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Lawrence Woodman
May 7th, 2009, 01:11 AM
I've been thinking more about CP/M recently and have become really quite interested in doing more with it. I have never used a CP/M machine with a HDD, so am curious how people used to backup their HDDs under CP/M; were there tape drives readily available?

While we are on the subject, how did business users tend to backup their diskettes?

I know that backups were often rarely done, but I guess that some must have done them.

Chuck(G)
May 7th, 2009, 02:41 AM
A very few systems had QIC tapes; even fewer had 1/2" tape, but setups for both existed. Floppies were generally used for backup.

Interesting story here.

In 1979, I submitted a program to Lifeboat Associates for consideration. It was program to back up a hard disk to floppies (one could span a file over several floppies). I still have the rejection letter--Lifeboat didn't think that hard disks were ever going to be common enough that there would be a market for such a program...

At the time, I was using a 14" Shugart SA-4000 winchester with a staggering 40 MB of space. I still have the thing. The room lights dim when you turn it on...

patscc
May 7th, 2009, 07:39 AM
Backups are an on-going problem. It seems backup devices have always been lagging behind hard drives in terms of price and capacity, unless you end up using another HD as backup.


Lawrence Woodman said...backups were often rarely done
You're right about that, I've even ran across people that still didn't back up after a major HD crash, applying the logic of lightning never strikes in the same place twice.

patscc

Chuck(G)
May 7th, 2009, 09:02 AM
The odd thing about a lot of backup media is that it was less robust than the disks it was backing up.

I've got a ST506 (4MB) drive sitting on the shelf that still has the data I wrote to it when I took it out of service more than 20 years ago. On the other hand the DC-1000 (10MB) tapes of the backups are unreadable. Many users with old DC-600-sized carts have seen the cartridges degrade.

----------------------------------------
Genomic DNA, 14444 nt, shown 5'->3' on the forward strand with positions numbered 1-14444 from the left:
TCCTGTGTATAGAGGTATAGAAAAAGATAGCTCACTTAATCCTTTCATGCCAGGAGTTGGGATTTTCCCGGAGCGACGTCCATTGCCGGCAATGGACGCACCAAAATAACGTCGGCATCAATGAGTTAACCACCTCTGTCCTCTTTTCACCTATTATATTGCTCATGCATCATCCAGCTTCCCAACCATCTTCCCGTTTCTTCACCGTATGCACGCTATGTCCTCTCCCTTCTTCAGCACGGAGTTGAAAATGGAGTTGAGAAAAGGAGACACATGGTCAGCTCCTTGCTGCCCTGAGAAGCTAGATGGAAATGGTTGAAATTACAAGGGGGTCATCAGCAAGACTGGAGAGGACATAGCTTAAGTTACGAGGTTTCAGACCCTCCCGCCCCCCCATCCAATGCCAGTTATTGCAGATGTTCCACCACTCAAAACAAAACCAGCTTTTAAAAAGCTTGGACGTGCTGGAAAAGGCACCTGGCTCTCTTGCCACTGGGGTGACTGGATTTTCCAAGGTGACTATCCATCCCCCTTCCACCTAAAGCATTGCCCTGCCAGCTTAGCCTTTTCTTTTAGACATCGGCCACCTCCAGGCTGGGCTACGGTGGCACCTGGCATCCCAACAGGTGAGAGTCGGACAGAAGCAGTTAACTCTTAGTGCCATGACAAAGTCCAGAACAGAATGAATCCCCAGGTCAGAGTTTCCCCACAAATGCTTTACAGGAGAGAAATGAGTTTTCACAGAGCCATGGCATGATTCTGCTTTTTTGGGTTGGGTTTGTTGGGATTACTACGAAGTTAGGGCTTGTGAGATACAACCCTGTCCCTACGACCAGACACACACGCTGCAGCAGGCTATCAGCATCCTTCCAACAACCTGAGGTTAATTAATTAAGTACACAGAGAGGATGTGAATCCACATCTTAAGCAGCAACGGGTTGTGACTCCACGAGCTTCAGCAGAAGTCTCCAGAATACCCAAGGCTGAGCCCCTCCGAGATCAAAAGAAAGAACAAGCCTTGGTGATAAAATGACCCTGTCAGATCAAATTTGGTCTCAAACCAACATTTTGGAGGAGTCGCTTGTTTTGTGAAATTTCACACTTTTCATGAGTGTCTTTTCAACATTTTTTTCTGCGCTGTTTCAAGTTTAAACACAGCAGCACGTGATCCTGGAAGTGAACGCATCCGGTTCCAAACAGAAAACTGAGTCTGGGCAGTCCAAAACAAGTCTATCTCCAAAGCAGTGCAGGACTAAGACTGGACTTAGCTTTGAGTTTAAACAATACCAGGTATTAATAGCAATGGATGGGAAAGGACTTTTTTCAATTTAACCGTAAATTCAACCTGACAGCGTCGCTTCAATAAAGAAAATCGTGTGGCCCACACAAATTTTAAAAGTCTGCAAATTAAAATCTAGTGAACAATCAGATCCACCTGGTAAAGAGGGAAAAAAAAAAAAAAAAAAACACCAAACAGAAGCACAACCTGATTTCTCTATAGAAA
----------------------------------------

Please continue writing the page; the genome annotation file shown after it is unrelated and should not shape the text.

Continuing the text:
I think a distinction has to be drawn between "backing up" and "archiving". "Backing up" carries the implication that the need is short-term--a couple of years tops. The medium has to be cheap enough to make frequent backups practical.

Archiving, on the other hand, implies long-term storage of data and is a real problem. CD-Rs and DVDs are probably as good as it gets; 1/2" magtape after that, probably. Stone tablets are great, but have an information density problem.

Terry Yager
May 7th, 2009, 11:58 AM
Speaking from personal experience: All of the above, only more so...

--T

Lawrence Woodman
May 8th, 2009, 12:12 AM
Archiving, on the other hand, implies long-term storage of data and is a real problem. CD-Rs and DVDs are probably as good as it gets; 1/2" magtape after that, probably. Stone tablets are great, but have an information density problem.

You are right about archiving. I seem to be continually moving my backups from one medium to the next to ensure that I can still read the backups. At least these days we can do that relatively inexpensively.

Chuck(G)
May 8th, 2009, 02:53 PM
I've had a number of conversations with professional archivists who are struggling with preserving the detritus of the computer age. I recall asking about how one goes about selecting an appropriate medium to preserve the information that is recovered from all of those disintegrating tapes and floppies.

The answer shouldn't surprise anyone: "Paper, whenever possible. Paper can last centuries if it's made right and taken care of. And we know how to make paper and care for it."

leeb
May 9th, 2009, 01:25 PM
Interesting comment there....
While on that,

anyone still have a working paper-tape punch?

Or maybe a Hollerith card punch?

I hit computers only shortly after them, and fortunately managed to preserve my most-important-none-more-important files/prgs from 8" to 5 1/4" to 3 1/2" to CD/CD-R/DVD-R...
but, I STILL have a few examples of the punched-cards my older brother used when he took a computer class 'way-back-when'! :rolleyes:

I focused more on getting my pascal-based assembler working to be concerned with backup software... strange huh. But I did have about 25-30 copies lying around...

Hard to know which was newer, cause they didnt have labels on 'em.

Go figure. :mrgreen:

Dr_Acula
May 9th, 2009, 04:14 PM
Re Chuck(G) "The answer shouldn't surprise anyone: "Paper, whenever possible. Paper can last centuries if it's made right and taken care of. And we know how to make paper and care for it."

I agree. The domesday book is nearly 1000 years old.

I had a (free) program about 10 years ago that could print out a 1 megabyte floppy disk onto a single sheet of paper using dots. It worked best with a laser printer as sometimes inkjets would smudge. Then to read it back you could put the piece of paper through a scanner. It was similar to this http://www.paperdisk.com/id1.html

Or print out the text of a program. I've got disks I can't read any more but still have the paper printouts and if desperate, can always key them in one line at a time.

But perhaps for more permanent storage, how about clay tablets, or chisel the binary data into stone?